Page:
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Skirmish At Dug Springs

Tour Stop

Location: The Skirmish at Dug Springs took place along the Wire Road near current day Clever, Missouri 65631. If you are traveling from Wilson's Creek National Battlefield, it will take between 15 and 20 minutes to drive there.

Battle of Dug Springs Historical MarkerThere is a Battle of Dug Springs Historical Marker [ Waypoint = N37 01.689 W93 28.556 ] located in the Clever Middle School parking lot at the corner of Walnut Avenue and W Inman Street (somewhere near here the street name for Inman changes to Old Wire Road). Link to Google Maps.

Water flowing from Dug Springs crosses over the Old Wire Road [ Waypoint = N37 01.089 W93 29.733 ] about 1.3 miles southwest down the Old Wire Road from the historical marker.



Dug Springs Crosses Wire Road Looking Northeast Wire Road Looking Southwest Towards Dug Springs

Union General Frederick SteeleDescription: For the night of Aug 1, Union Brigadier General Nathaniel Lyon's forces camped in and around Wilson Creek. Because of reports that Missouri State Guard Brigadier General James S. Rains had 3,000 men southwest near Dug Springs, Lyon decided to form a battalion out of his regular army units. On August 2nd, Lyon placed them under the command of Captain Frederick Steele and sent them southwest down the Wire Road to determine the enemy strength. Lyon sent a section from Totten's Battery to accompany Steele's force. Steele established his defense line just south of Dug Springs. He deployed the guns from Totten's Battery on the high ground just to either side of the Wire Road.The Missouri summer continued hot with temperatures soaring over 100 °F. Lyon's forces struggled to march the short distance from their camps at Wilson Creek to Dug Springs.

In the meantime, Confederate Brigadier General Ben McCulloch had a hard time believing reports that the entire Union Army was to his immediate front. He decided to send his trusted lieutenant, Colonel James McIntosh, to scout out the enemy forces. McIntosh went forward with Rains and was able to see the Federal encampments off in the distance. McIntosh reminded Rains about McCulloch's orders not to engage the enemy forces and then left to report his findings to McCulloch. Rains continued to probe the Federal positions.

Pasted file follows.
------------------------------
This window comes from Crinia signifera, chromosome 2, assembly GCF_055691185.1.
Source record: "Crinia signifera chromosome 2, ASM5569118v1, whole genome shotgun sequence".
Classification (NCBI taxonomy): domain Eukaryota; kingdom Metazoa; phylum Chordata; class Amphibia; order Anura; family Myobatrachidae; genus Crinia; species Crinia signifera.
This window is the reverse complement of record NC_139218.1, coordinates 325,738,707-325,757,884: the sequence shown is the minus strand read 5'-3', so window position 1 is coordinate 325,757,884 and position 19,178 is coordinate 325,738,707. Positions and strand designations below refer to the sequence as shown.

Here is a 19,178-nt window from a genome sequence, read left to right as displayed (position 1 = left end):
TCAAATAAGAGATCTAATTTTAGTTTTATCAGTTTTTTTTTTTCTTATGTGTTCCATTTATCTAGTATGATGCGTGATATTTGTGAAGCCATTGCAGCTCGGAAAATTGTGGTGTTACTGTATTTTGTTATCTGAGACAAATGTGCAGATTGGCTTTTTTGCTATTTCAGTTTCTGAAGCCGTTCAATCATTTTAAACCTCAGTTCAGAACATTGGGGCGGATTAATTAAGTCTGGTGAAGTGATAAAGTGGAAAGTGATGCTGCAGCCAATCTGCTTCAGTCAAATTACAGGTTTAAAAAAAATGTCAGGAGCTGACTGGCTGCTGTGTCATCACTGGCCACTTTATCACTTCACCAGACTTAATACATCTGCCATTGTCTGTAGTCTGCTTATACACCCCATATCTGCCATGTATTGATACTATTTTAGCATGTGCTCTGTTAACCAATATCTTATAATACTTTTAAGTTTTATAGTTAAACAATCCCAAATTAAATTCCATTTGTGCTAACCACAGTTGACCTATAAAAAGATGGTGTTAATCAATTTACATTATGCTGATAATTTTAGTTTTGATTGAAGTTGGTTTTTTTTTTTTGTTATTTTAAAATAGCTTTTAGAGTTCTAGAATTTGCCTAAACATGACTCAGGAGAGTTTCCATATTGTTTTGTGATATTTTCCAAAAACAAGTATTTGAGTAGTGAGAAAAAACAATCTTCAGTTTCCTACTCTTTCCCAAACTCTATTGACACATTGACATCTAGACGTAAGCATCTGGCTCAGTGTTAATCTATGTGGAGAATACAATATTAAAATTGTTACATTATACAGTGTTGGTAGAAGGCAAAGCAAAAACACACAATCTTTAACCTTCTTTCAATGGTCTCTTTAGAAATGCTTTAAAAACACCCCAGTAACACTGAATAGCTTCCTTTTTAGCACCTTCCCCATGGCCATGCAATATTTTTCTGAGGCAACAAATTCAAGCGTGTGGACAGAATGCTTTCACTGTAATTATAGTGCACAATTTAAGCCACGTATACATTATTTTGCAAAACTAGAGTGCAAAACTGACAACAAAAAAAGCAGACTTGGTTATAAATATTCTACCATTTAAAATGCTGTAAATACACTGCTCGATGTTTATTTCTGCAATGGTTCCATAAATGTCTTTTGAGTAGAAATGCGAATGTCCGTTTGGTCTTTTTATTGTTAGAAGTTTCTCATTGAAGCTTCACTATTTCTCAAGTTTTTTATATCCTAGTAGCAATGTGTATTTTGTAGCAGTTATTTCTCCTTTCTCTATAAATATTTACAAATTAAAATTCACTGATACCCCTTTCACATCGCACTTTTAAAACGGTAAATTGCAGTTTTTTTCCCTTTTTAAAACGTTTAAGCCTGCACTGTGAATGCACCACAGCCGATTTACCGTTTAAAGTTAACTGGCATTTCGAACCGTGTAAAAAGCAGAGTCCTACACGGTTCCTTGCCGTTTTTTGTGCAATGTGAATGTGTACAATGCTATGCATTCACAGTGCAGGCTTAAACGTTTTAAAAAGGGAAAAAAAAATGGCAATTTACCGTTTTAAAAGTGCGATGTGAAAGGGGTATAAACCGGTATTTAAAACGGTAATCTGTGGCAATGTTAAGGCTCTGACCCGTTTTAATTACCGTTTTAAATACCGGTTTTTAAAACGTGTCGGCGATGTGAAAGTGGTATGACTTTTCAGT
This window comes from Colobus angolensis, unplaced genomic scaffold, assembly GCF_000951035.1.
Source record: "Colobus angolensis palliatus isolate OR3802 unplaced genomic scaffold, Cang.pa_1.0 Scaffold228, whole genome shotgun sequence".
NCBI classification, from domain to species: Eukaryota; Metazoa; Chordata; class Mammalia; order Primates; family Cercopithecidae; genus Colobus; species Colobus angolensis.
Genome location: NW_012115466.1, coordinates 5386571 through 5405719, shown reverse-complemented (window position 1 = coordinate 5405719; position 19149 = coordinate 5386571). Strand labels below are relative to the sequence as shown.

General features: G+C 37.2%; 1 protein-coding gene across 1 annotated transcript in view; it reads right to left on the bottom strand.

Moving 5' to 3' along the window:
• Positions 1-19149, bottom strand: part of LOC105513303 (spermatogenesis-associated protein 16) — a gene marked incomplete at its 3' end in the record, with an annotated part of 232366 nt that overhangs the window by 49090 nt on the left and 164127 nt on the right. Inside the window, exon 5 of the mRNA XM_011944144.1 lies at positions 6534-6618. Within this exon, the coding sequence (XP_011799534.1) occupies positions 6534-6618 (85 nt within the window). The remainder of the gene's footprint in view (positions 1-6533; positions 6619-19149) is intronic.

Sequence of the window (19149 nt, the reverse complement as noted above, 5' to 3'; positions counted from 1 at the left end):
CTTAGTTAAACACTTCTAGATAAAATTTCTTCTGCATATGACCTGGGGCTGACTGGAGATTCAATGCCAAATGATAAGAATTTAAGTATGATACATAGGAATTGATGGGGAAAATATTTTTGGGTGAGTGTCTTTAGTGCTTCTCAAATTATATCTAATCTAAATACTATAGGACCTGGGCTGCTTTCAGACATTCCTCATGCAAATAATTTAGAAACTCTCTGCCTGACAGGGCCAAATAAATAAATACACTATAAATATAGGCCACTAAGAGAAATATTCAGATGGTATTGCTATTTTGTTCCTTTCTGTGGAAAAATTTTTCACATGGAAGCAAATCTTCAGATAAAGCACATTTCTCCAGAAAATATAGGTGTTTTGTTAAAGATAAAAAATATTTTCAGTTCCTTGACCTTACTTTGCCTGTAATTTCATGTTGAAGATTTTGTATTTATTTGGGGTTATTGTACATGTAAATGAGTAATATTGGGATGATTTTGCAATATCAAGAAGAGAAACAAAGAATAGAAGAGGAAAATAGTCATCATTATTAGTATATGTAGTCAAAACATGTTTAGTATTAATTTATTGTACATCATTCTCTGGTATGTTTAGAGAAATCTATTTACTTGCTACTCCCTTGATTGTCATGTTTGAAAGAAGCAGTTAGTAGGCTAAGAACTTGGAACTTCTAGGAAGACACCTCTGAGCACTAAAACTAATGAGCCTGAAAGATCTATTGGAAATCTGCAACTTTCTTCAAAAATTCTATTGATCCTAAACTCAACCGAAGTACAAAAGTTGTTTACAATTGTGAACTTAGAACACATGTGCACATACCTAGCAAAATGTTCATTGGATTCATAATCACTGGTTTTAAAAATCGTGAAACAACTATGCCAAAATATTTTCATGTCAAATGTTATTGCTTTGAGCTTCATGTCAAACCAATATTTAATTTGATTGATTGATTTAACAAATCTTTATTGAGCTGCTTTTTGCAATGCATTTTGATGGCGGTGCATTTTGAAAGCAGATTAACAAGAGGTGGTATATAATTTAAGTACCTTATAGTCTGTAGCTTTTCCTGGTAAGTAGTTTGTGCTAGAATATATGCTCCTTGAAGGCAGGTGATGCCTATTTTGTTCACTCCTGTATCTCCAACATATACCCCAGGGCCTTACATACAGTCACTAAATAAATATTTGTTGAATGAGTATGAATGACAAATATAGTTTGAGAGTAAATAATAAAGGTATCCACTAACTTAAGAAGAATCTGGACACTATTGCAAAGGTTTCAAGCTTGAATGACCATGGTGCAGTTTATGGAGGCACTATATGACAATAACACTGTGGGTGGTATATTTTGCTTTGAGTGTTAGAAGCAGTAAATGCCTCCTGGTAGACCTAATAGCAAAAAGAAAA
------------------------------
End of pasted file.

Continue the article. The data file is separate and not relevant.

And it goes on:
Sometime between 4:00 and 6:00 P.M. on August 2nd, some of Rains cavalry units began skirmishing with Steele's infantry units. Totten's battery began firing cannister into the enemy lines. Captain David S. Stanley commanding a company of troopers from the 1st US Cavalry ordered a charge into the enemy. Rains' forces panicked and fled back down the Wire Road back to the Southern camps. The Confederate troops would refer to this episode as "Rains' Scare" and it served to add to McCulloch's feelings that he cold not count on the Missouri State Guard troops. The skirmish added to the rift that existed between McCulloch and Major General Sterling Price of the Missouri State Guard.

That night, Lyon rested his forces and renewed his forward movement in the morning on August 3rd. Lyon marched another three miles down the Wire Road and set up lines of battle near a small community called Curran's Post Office. There was another brief skirmish just before noon with troops from Colonel T. J. Churchill's 1st Arkansas Mounted Rifles. The Arkansans withdrew back to the Southern lines of defense, hoping to lure the Federals forward into battle. Lyon did not take the bait. At a council of war that night, Lyon decided to withdraw back to Springfield, Missouri the next day. His forces were low on supplies and exhausted from the continuing summer heat wave. They arrived back in Springfield in the evening on August 5, 1861.

In Springfield, Lyon found that conditions there had not changed. There were no reinforcements from Fremont and Lyon's men were still low on supplies. Even knowing that his forces were in poor shape, Lyon still could not decide what to do next. He did not feel he was strong enough to go up against the Confederates but was loathe to withdraw to Rolla, Missouri.

McCulloch, too, was considering withdrawal because of the poor condition of his troops. He also did not trust the effectiveness of the Missouri State Guard as a fighting force. Sterling Price made an impassioned argument against withdrawal from Missouri. On August 4th, McCulloch decided to attack the Federals. But on August 5th, he discovered that the enemy was retreating to Springfield. Pursuit of the enemy did nothing more than tire out McCulloch's troops.

The Federals were back in Springfield and the Southern forces encamped along Wilson Creek.

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